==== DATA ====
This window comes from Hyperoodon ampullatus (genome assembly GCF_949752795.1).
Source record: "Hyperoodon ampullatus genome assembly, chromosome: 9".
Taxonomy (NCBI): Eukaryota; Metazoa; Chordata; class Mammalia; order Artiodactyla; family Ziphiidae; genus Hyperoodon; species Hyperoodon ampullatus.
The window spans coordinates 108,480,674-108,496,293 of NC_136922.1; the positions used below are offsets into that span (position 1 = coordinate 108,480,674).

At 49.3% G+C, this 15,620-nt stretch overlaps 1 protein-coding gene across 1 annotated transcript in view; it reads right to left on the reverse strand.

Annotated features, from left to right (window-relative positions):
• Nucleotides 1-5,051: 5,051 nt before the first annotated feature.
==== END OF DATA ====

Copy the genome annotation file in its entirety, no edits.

This window comes from Hyperoodon ampullatus (genome assembly GCF_949752795.1).
Source record: "Hyperoodon ampullatus genome assembly, chromosome: 9".
Taxonomy (NCBI): Eukaryota; Metazoa; Chordata; class Mammalia; order Artiodactyla; family Ziphiidae; genus Hyperoodon; species Hyperoodon ampullatus.
The window spans coordinates 108,480,674-108,496,293 of NC_136922.1; the positions used below are offsets into that span (position 1 = coordinate 108,480,674).

At 49.3% G+C, this 15,620-nt stretch overlaps 1 protein-coding gene across 1 annotated transcript in view; it reads right to left on the reverse strand.

Annotated features, from left to right (window-relative positions):
• Nucleotides 1-5,051: 5,051 nt before the first annotated feature.